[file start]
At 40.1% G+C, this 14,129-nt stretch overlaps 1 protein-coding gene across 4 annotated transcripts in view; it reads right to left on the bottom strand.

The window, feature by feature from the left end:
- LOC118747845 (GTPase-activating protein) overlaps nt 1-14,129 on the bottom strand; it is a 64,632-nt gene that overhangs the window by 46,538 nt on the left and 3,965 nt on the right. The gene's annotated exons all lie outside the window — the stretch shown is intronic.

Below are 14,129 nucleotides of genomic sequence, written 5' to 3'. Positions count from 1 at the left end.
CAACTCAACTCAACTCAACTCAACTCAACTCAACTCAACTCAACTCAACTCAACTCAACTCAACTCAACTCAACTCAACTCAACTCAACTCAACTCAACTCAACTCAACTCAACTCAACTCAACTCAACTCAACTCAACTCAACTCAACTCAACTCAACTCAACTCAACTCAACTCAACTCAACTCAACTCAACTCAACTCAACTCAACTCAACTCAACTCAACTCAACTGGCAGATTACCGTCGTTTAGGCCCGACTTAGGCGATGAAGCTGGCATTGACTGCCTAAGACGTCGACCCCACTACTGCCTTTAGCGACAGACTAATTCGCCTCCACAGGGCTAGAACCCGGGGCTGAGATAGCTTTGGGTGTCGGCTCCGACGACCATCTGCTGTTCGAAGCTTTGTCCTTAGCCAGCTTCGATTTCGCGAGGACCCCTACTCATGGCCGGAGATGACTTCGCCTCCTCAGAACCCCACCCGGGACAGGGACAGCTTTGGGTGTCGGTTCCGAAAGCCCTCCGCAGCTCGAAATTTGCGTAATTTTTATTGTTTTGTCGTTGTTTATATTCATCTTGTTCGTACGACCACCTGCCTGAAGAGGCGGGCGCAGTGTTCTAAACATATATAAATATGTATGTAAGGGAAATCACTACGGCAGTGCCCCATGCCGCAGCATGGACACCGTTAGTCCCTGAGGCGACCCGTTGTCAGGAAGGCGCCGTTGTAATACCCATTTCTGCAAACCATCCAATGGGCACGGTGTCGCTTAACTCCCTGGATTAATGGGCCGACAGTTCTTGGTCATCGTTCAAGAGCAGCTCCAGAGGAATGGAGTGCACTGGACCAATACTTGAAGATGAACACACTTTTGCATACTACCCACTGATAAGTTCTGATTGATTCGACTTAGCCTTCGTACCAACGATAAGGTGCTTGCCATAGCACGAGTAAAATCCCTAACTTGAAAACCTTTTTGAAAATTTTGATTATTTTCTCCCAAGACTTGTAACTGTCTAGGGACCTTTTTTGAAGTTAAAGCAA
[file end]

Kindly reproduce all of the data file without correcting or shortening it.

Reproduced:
At 40.1% G+C, this 14,129-nt stretch overlaps 1 protein-coding gene across 4 annotated transcripts in view; it reads right to left on the bottom strand.

The window, feature by feature from the left end:
- LOC118747845 (GTPase-activating protein) overlaps nt 1-14,129 on the bottom strand; it is a 64,632-nt gene that overhangs the window by 46,538 nt on the left and 3,965 nt on the right. The gene's annotated exons all lie outside the window — the stretch shown is intronic.

Below are 14,129 nucleotides of genomic sequence, written 5' to 3'. Positions count from 1 at the left end.
CAACTCAACTCAACTCAACTCAACTCAACTCAACTCAACTCAACTCAACTCAACTCAACTCAACTCAACTCAACTCAACTCAACTCAACTCAACTCAACTCAACTCAACTCAACTCAACTCAACTCAACTCAACTCAACTCAACTCAACTCAACTCAACTCAACTCAACTCAACTCAACTCAACTCAACTCAACTCAACTCAACTCAACTCAACTCAACTCAACTCAACTGGCAGATTACCGTCGTTTAGGCCCGACTTAGGCGATGAAGCTGGCATTGACTGCCTAAGACGTCGACCCCACTACTGCCTTTAGCGACAGACTAATTCGCCTCCACAGGGCTAGAACCCGGGGCTGAGATAGCTTTGGGTGTCGGCTCCGACGACCATCTGCTGTTCGAAGCTTTGTCCTTAGCCAGCTTCGATTTCGCGAGGACCCCTACTCATGGCCGGAGATGACTTCGCCTCCTCAGAACCCCACCCGGGACAGGGACAGCTTTGGGTGTCGGTTCCGAAAGCCCTCCGCAGCTCGAAATTTGCGTAATTTTTATTGTTTTGTCGTTGTTTATATTCATCTTGTTCGTACGACCACCTGCCTGAAGAGGCGGGCGCAGTGTTCTAAACATATATAAATATGTATGTAAGGGAAATCACTACGGCAGTGCCCCATGCCGCAGCATGGACACCGTTAGTCCCTGAGGCGACCCGTTGTCAGGAAGGCGCCGTTGTAATACCCATTTCTGCAAACCATCCAATGGGCACGGTGTCGCTTAACTCCCTGGATTAATGGGCCGACAGTTCTTGGTCATCGTTCAAGAGCAGCTCCAGAGGAATGGAGTGCACTGGACCAATACTTGAAGATGAACACACTTTTGCATACTACCCACTGATAAGTTCTGATTGATTCGACTTAGCCTTCGTACCAACGATAAGGTGCTTGCCATAGCACGAGTAAAATCCCTAACTTGAAAACCTTTTTGAAAATTTTGATTATTTTCTCCCAAGACTTGTAACTGTCTAGGGACCTTTTTTGAAGTTAAAGCAA